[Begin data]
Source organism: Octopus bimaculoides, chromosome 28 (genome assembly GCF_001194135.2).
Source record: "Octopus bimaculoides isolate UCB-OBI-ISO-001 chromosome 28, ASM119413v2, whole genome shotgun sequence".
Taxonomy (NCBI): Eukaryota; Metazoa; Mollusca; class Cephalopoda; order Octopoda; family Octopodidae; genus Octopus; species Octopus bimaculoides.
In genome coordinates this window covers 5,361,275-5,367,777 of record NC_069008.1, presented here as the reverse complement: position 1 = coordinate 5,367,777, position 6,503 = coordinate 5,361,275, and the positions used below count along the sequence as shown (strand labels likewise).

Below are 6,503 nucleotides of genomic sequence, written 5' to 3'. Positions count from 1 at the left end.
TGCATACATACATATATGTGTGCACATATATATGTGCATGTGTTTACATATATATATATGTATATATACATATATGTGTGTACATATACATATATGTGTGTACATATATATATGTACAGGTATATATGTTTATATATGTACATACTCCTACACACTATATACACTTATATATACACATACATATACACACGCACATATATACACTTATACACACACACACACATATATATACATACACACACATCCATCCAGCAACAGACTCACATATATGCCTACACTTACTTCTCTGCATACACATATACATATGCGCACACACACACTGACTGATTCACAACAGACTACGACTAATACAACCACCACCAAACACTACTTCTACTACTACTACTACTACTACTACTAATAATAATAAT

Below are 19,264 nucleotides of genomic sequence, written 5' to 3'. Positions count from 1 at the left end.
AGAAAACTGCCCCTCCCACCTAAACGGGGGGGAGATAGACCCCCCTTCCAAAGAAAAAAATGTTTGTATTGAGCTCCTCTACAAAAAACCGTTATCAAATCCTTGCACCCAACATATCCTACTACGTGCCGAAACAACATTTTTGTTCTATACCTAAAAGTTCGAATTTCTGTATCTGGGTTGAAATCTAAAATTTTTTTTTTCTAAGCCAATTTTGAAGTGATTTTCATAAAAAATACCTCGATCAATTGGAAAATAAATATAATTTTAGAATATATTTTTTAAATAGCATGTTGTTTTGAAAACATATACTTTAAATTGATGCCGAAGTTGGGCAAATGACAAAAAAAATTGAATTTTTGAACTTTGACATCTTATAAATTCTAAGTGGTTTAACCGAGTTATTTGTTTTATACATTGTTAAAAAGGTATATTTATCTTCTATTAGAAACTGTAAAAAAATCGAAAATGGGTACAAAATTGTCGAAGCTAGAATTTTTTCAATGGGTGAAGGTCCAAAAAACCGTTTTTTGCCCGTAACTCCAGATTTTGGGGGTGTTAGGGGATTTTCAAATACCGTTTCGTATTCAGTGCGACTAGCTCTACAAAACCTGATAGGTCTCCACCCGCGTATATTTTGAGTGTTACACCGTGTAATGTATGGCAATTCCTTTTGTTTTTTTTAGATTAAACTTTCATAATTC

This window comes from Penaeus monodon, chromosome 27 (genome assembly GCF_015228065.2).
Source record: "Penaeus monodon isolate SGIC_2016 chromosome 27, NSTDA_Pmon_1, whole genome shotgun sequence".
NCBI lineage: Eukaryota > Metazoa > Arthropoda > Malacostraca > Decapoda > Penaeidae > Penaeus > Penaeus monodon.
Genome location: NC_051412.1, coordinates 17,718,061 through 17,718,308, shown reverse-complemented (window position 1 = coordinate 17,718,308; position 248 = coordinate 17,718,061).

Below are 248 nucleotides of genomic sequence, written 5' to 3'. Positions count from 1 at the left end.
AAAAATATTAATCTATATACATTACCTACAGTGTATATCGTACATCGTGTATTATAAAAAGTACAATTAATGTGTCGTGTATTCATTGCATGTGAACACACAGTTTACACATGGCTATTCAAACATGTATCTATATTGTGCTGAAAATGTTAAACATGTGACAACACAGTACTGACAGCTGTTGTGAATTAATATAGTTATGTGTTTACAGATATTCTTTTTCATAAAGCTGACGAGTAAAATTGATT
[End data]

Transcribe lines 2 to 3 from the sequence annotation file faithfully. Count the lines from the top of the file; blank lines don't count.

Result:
Source record: "Octopus bimaculoides isolate UCB-OBI-ISO-001 chromosome 28, ASM119413v2, whole genome shotgun sequence".
Taxonomy (NCBI): Eukaryota; Metazoa; Mollusca; class Cephalopoda; order Octopoda; family Octopodidae; genus Octopus; species Octopus bimaculoides.